Kuhn and his researchers, the first German group to investigate deep brain stimulation beginning in 2002, started by investigating Tourette’s and OCD. But soon, Kuhn said, it became clear that “valid animal studies show significant induced improvement in cocaine, morphine and alcohol addiction behavior following DBS of the nucleus accumbens…. the few patients who underwent DBS surgery for addiction remained abstinent or had a major reduction of relapses.” 

Carrie Wade and others at the Scripps Research Institute and Aix-Marseille University in France  electrically stimulated the subthalamic nucleus and got addicted rats to take less heroin and become less motivated for the task of bar pressing to receive the drug. Earlier work had demonstrated a similar effect in rats’ motivation for cocaine use. “This research takes a non-drug therapy that is already approved for human use and demonstrates that it may be an option for treating heroin abuse,” Wade said in a prepared statement.

Dr. Kuhn told the audience that DBS is a “focused neuromodulation procedure to enrich electrical activity” applied to certain brain regions and requiring only “minimally invasive” surgery. In the case of DBS surgery for addiction, which Dr. Kuhn has performed in clinical settings, the target is the nucleus accumbens, which Kuhn called “the key player in the so-called limbic reward loop.”

The problem is that these investigations, while positive in many cases, are small and scattered thus far, and do not represent a systematic investigation of the procedure by the field of neuroscience at large. Not yet, anyway. And maybe not ever. There are very few published studies on human addicts, Kuhn said, “but luckily, the ethical implications of DBS are being more and more discussed.”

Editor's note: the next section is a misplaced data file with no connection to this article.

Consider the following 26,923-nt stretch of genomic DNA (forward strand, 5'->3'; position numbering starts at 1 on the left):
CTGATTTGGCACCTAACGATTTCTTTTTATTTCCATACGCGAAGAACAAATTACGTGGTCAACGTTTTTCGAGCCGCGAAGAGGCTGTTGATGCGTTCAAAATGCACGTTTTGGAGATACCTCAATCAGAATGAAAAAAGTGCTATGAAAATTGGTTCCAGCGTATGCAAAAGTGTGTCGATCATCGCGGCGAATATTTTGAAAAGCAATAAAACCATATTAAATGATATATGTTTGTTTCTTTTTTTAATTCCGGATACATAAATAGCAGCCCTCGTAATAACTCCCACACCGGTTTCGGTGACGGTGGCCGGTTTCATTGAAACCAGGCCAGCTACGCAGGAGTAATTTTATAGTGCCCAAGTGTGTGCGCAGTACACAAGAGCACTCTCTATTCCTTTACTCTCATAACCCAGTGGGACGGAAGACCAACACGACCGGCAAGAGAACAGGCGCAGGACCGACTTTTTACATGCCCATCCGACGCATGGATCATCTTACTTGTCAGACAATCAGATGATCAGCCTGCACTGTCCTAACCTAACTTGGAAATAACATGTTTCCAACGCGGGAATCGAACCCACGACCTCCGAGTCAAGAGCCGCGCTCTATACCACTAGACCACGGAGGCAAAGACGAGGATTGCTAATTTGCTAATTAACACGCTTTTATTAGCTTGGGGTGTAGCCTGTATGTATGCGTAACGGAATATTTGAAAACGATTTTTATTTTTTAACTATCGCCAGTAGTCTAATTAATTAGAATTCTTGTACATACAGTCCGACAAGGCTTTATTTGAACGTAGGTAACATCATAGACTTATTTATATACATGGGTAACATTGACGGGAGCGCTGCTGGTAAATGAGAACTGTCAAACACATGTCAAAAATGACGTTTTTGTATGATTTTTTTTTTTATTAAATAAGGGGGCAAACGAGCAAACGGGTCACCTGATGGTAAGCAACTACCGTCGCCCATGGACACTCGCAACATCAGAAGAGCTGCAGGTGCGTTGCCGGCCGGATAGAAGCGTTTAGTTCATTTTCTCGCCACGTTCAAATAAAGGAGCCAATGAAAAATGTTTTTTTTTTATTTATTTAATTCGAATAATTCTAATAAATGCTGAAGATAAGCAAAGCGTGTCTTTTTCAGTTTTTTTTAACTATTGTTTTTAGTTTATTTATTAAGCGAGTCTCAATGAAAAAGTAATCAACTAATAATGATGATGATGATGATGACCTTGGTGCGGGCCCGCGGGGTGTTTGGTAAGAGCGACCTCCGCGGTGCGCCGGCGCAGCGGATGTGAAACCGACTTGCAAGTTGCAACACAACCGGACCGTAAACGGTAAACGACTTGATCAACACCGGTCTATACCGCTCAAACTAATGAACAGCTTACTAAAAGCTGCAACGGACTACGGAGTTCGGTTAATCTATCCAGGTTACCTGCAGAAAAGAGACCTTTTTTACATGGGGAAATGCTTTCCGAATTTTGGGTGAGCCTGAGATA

Unfortunately, as Kuhn pointed out, “neurosurgical interventions in psychiatric patients raise ethical considerations not only based on the disreputable experiences of the era of psychosurgery.” But that’s a good starting point. The procedure, despite one’s best efforts, conjures up images of “psychosurgery”—prefrontal lobotomies, or early electroconvulsive shock therapy (ECT). It doesn’t help that the likeliest mechanism of action that explains DBS is that high frequency stimulation causes functional lesions at the specific brain sites. From almost every angle, it seems ham-handed and crude—until you see some videos of results, like this one of a Tourette’s patient: Video